Next: Local Storage Schemes for Up: In-Core Narrow Band and Previous: The Block Mapping

## Local Storage Scheme for Narrow Band Matrices

Let us first discuss how to distribute a narrow band matrix A  over a one-dimensional process grid using a block-column distribution. We assume that the coefficient band matrix A   is of size ( ) with a bandwidth BW=2 if the matrix A is symmetric positive definite, and BWL=2 and BWU=2 if the matrix A is nonsymmetric. The matrix A is represented by the following. If we assume that the matrix A is nonsymmetric band, the user may choose to perform partial pivoting or no pivoting during the factorization (PxGBTRF     or PxDBTRF    , respectively). Both strategies assume a block-column distribution of the coefficient matrix, but additional storage is required for fill-in if partial pivoting is selected. First, let us assume that we have selected no pivoting, and we distribute this matrix onto a process grid with a block size of . The processes would contain the local arrays found in figure 4.9. Figure 4.9 also illustrates that the leading dimension of the local arrays containing the coefficient matrix must be at least BWL+1+BWU for the non-pivoting narrow band linear solver. Figure 4.9: Mapping of local arrays for nonsymmetric band matrix A (no pivoting)

If, however, we select partial pivoting and distribute this same matrix onto a process grid with a block size of , the processes would contain the local arrays found in figure 4.10. The amount of additional storage required for fill-in is represented by F in the figure and is equal to the sum of the lower bandwidth (number of subdiagonals), BWL, and the upper bandwidth (number of superdiagonals), BWU. In this example, BWL=2 and BWU=2. Refer to the leading comments of the routine PxGBTRF for further details. Figure 4.10 also illustrates that the leading dimension of the local arrays containing the coefficient matrix must be at least 2*(BWL+BWU)+1 for the partial pivoting narrow band linear solver. Figure 4.10: Mapping of local arrays for nonsymmetric band matrix A (partial pivoting)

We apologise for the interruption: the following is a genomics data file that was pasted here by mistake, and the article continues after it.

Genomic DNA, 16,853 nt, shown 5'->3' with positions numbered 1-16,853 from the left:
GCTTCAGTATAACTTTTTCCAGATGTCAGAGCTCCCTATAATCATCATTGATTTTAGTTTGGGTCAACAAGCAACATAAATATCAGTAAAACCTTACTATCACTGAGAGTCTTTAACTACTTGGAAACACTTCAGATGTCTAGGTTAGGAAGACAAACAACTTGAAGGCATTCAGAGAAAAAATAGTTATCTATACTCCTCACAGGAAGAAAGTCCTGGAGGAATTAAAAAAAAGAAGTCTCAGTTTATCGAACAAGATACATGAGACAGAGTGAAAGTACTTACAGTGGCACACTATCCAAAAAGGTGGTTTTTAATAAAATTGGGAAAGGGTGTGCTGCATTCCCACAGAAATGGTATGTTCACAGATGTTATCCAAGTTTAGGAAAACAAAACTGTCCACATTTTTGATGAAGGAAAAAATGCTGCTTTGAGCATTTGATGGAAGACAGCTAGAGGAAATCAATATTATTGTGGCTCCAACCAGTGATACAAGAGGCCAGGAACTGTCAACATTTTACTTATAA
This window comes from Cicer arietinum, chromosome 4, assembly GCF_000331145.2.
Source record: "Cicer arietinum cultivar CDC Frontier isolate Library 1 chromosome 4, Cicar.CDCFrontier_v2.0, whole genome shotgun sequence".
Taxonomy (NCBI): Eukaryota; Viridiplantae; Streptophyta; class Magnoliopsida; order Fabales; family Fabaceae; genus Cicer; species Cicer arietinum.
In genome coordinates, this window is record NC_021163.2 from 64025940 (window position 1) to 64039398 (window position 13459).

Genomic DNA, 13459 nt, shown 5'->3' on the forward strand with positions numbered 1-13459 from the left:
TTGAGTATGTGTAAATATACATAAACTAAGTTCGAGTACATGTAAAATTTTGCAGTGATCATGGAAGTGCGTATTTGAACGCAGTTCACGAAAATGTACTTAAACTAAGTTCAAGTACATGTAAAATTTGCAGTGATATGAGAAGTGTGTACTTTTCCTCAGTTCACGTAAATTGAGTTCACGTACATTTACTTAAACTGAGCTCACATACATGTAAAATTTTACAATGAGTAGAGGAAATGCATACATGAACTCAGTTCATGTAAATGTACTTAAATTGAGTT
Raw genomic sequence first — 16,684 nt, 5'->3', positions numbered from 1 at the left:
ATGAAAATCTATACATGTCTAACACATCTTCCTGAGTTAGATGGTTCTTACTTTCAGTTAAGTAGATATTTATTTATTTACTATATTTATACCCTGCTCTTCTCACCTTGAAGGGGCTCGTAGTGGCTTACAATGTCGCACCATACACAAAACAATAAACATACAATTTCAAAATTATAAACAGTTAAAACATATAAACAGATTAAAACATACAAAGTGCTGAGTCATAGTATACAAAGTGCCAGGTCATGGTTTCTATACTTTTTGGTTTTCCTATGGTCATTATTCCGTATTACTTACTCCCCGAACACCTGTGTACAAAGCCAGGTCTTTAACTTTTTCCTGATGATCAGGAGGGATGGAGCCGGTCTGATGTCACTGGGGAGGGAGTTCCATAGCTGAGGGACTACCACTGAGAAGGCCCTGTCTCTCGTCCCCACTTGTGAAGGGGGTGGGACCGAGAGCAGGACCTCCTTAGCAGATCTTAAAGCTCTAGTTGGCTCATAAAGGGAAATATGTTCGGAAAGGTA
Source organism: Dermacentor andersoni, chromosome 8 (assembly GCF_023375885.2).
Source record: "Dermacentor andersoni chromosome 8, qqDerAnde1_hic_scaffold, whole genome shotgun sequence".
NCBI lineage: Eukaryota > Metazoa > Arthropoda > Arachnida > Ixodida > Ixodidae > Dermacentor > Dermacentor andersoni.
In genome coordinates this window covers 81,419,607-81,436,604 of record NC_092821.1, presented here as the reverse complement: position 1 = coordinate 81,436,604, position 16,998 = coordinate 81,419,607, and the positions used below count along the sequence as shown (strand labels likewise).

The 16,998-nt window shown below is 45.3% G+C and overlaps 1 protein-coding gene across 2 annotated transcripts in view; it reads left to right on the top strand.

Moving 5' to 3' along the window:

Let us now assume that the matrix A is symmetric positive definite band with BW=2, and we distribute this matrix assuming lower triangular storage (UPLO='L') onto a process grid with a block size . The processes would contain the local arrays found in figure 4.11. We would then call the routine PxPBTRF     with BW=2 to perform the factorization, for example. Figure 4.11: Mapping of local arrays for symmetric positive definite band matrix A (UPLO='L')

If we then distributed this same matrix assuming upper triangular storage (UPLO='U') onto a process grid with a block size , the processes would contain the local arrays found in figure 4.12. Figure 4.12: Mapping of local arrays for symmetric positive definite band matrix A (UPLO='U')

Figures 4.11 and  4.12 also illustrate that the leading dimension of the local arrays containing the coefficient matrix must be at least BW+1 for the symmetric positive definite narrow band linear solver.

The notation in figures 4.9,  4.10,  4.11, and 4.12 and the F notation in figure 4.10 signify an entry in which one need not store a value in that position of the local array. These storage positions, however, are required and overwritten during the computation.

The matrix of right-hand-side vectors B (for example, used in PxGBTRS    , PxDBTRS    , and PxPBTRS    ) is assumed to be a dense matrix distributed in a block-row manner across the process grid. Thus, consecutive blocks of rows of the matrix B are assigned to successive processes in the process grid, as described in section 4.4.1.     Next: Local Storage Schemes for Up: In-Core Narrow Band and Previous: The Block Mapping

Susan Blackford
Tue May 13 09:21:01 EDT 1997